Emerging nations will take longer to outpace developed economies

LONDON: In the race to outpace developed economies, emerging countries such as China, India and Brazil suffered a setback this year and will outgrow them later than previously expected, the Center for Economics and Business Research said. The Cebr consultancy’s 2019 World Economic League Table was more downbeat on the global economy than last year’s outlook.

“For the medium term, we are roughly as optimistic as we were a year ago, but suspect the route to growth will be more bumpy than we had assumed 12 months ago,” said the report, which forecast the fortunes of 193 countries to 2033.

China is likely to overtake the United States as the world’s No. 1 economy in 2032, two years later than previously expected, due to a more lax monetary policy and lower exchange rate, the Cebr said.

It expects Brazil to overtake Italy in 2020, not 2018.

India would overtake Britain and France, probably in 2019, but possibly 2020, rather than in 2018 as it predicted a year ago.

Britain would likely lose its place as then the sixth biggest economy to France next year due to Brexit-related disruption, but should regain that position by 2023.

The Cebr also projected Ireland to be among the fastest growing economies in the eurozone next year, but said Brexit posed a big downside risk to that forecast.

The effects of a trade war between the world’s two biggest economies have made themselves felt across global markets this year, and dented world trade growth.

The volume of world trade growth is likely to be up 2.99 percent this year, less than two-thirds of the increase in 2017, the Cebr also estimated.

The report’s forecasts chimed with a deepening sense that optimism about synchronized global growth was overcooked, and that markets got ahead of themselves.

A Reuters poll of economists in late October signaled the outlook for global growth in 2019 dimmed for the first time.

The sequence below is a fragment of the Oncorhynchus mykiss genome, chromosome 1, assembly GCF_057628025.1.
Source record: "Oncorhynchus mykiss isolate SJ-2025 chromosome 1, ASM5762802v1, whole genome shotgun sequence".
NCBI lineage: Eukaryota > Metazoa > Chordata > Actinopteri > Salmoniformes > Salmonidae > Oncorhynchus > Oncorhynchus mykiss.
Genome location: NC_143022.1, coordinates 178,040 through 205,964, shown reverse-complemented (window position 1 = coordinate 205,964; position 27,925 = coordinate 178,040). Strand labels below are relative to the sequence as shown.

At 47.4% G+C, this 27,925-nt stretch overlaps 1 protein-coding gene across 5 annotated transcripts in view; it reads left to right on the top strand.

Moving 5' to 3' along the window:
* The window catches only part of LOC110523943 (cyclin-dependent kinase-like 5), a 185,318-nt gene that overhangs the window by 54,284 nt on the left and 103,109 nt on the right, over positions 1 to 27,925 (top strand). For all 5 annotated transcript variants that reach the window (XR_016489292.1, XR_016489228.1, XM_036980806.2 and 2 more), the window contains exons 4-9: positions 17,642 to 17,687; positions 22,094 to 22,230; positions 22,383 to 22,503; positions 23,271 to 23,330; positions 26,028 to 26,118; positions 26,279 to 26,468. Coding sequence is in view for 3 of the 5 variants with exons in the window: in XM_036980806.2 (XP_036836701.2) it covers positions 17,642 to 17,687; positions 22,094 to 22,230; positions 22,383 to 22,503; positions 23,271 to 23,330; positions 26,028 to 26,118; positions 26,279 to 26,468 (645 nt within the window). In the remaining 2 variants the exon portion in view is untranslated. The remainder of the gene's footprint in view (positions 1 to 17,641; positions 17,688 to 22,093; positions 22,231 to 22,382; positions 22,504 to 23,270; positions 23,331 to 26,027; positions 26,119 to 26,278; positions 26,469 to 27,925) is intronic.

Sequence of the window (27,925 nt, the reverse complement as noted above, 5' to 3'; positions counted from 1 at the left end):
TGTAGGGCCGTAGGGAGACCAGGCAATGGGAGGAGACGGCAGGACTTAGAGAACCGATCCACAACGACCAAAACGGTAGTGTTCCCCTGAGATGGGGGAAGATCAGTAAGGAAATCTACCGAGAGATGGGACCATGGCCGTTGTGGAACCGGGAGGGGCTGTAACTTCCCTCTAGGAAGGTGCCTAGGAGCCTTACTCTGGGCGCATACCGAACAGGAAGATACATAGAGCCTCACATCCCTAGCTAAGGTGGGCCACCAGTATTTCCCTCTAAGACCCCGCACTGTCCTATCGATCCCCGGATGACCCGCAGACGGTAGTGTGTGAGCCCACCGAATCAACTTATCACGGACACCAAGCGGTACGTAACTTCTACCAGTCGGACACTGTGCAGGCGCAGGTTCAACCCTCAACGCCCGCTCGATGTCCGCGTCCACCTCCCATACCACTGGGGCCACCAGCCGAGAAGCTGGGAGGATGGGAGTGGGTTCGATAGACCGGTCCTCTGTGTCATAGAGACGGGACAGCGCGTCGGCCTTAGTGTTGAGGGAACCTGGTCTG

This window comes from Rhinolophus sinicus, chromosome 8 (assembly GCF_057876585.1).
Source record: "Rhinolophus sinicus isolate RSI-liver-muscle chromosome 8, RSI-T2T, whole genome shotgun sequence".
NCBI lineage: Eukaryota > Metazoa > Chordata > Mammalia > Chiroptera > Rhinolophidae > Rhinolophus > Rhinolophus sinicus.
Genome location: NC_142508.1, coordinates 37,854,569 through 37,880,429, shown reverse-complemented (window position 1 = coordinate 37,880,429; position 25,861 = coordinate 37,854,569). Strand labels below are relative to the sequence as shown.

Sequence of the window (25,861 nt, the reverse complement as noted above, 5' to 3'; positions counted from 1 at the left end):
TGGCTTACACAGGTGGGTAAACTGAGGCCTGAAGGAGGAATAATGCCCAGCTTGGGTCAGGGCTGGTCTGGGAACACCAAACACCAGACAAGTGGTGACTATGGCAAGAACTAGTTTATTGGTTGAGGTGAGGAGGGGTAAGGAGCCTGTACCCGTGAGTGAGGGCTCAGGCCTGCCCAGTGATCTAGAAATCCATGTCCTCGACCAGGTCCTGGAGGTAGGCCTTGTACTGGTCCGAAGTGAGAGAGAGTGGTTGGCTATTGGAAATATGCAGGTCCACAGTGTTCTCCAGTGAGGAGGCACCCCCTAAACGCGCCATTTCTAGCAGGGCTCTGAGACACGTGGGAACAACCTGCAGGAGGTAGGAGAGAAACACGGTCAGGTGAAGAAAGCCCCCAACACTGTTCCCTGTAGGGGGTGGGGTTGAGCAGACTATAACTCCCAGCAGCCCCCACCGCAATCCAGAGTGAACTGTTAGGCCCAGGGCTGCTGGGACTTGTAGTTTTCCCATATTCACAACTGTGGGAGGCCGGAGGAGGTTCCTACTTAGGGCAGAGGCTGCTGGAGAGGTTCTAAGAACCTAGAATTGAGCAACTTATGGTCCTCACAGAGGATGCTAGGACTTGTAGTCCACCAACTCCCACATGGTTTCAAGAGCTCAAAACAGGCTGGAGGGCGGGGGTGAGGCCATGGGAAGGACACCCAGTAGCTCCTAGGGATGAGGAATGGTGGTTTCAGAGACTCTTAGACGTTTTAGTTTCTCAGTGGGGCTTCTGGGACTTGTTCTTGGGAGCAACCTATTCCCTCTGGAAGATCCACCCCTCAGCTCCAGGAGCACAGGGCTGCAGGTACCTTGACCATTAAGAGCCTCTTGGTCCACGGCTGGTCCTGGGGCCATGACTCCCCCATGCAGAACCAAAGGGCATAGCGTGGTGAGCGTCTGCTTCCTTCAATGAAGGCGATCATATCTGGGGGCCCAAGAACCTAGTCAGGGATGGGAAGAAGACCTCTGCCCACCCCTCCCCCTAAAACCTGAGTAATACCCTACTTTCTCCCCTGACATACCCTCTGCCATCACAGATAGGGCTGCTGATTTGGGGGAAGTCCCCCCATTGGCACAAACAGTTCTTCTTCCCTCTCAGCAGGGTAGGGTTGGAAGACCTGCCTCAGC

Markets have suffered this year as investors fled risky assets, afraid monetary tightening from the world’s central banks is removing too much support from the economy as a large-scale trade war weighs on growth.

“With debt high and many of the structural problems that caused the great recession still in existence, a global recession could be more difficult to resolve than its predecessors,” the Cebr said.

But several policymakers and governments still have enough ammunition to see the world through the next recession, according to Douglas McWilliams, deputy chairman of the Cebr, though he saw a wide shift from monetary to fiscal action.

“We’re in a world now where there’s a sense that a certain degree of fiscal action will have to be applied in order to avoid the world falling flat on its face,” McWilliams also added.

Government spending is likely to rise, both from fiscal easing and from discretionary spending, he added, saying he saw governments delivering more support than central banks.

With many economies facing an infrastructure backlog and mega-projects such as China’s Belt and Road ongoing, the Cebr forecasts global construction spending will rise from $11.5 billion to $27.4 billion or 15.5 percent of world GDP by 2033.

McWilliams expected the average fiscal deficit for the Organization for the Economic Cooperation and Development area to come in at 5 percent of GDP in 2020, higher than the OECD’s forecast of 3.2 percent.

“A 5 percent spend is risking it a bit, but the developed economies are in a better position to take that risk than emerging economies,” he said.

A version of this article appeared in the print edition of The Daily Star on December 27, 2018, on page 5.




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